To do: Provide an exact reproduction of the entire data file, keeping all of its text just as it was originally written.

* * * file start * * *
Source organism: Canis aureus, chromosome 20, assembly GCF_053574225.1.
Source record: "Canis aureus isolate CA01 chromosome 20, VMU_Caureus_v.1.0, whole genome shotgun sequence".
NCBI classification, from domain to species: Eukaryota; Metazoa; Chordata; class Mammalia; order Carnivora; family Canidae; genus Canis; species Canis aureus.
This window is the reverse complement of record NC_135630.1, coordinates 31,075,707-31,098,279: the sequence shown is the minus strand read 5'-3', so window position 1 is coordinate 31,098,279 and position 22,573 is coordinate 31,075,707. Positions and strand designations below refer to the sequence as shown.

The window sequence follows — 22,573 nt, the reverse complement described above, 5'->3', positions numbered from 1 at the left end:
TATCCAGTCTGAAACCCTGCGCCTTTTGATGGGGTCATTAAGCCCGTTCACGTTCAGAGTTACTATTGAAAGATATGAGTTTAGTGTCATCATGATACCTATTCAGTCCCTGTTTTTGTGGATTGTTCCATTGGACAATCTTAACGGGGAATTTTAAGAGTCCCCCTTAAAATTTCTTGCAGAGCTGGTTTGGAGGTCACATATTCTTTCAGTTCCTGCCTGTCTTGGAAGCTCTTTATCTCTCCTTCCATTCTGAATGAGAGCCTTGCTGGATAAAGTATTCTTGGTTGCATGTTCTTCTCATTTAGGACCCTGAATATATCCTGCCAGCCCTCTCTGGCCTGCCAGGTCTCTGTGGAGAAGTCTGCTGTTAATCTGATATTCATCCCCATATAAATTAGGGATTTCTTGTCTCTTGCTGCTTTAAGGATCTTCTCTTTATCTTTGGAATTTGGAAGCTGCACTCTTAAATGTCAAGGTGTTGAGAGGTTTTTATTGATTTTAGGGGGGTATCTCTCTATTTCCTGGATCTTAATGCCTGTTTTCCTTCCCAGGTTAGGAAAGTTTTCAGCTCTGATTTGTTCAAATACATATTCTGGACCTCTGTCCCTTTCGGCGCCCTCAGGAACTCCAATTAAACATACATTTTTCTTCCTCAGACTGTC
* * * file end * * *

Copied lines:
Source organism: Canis aureus, chromosome 20, assembly GCF_053574225.1.
Source record: "Canis aureus isolate CA01 chromosome 20, VMU_Caureus_v.1.0, whole genome shotgun sequence".
NCBI classification, from domain to species: Eukaryota; Metazoa; Chordata; class Mammalia; order Carnivora; family Canidae; genus Canis; species Canis aureus.
This window is the reverse complement of record NC_135630.1, coordinates 31,075,707-31,098,279: the sequence shown is the minus strand read 5'-3', so window position 1 is coordinate 31,098,279 and position 22,573 is coordinate 31,075,707. Positions and strand designations below refer to the sequence as shown.

The window sequence follows — 22,573 nt, the reverse complement described above, 5'->3', positions numbered from 1 at the left end:
TATCCAGTCTGAAACCCTGCGCCTTTTGATGGGGTCATTAAGCCCGTTCACGTTCAGAGTTACTATTGAAAGATATGAGTTTAGTGTCATCATGATACCTATTCAGTCCCTGTTTTTGTGGATTGTTCCATTGGACAATCTTAACGGGGAATTTTAAGAGTCCCCCTTAAAATTTCTTGCAGAGCTGGTTTGGAGGTCACATATTCTTTCAGTTCCTGCCTGTCTTGGAAGCTCTTTATCTCTCCTTCCATTCTGAATGAGAGCCTTGCTGGATAAAGTATTCTTGGTTGCATGTTCTTCTCATTTAGGACCCTGAATATATCCTGCCAGCCCTCTCTGGCCTGCCAGGTCTCTGTGGAGAAGTCTGCTGTTAATCTGATATTCATCCCCATATAAATTAGGGATTTCTTGTCTCTTGCTGCTTTAAGGATCTTCTCTTTATCTTTGGAATTTGGAAGCTGCACTCTTAAATGTCAAGGTGTTGAGAGGTTTTTATTGATTTTAGGGGGGTATCTCTCTATTTCCTGGATCTTAATGCCTGTTTTCCTTCCCAGGTTAGGAAAGTTTTCAGCTCTGATTTGTTCAAATACATATTCTGGACCTCTGTCCCTTTCGGCGCCCTCAGGAACTCCAATTAAACATACATTTTTCTTCCTCAGACTGTC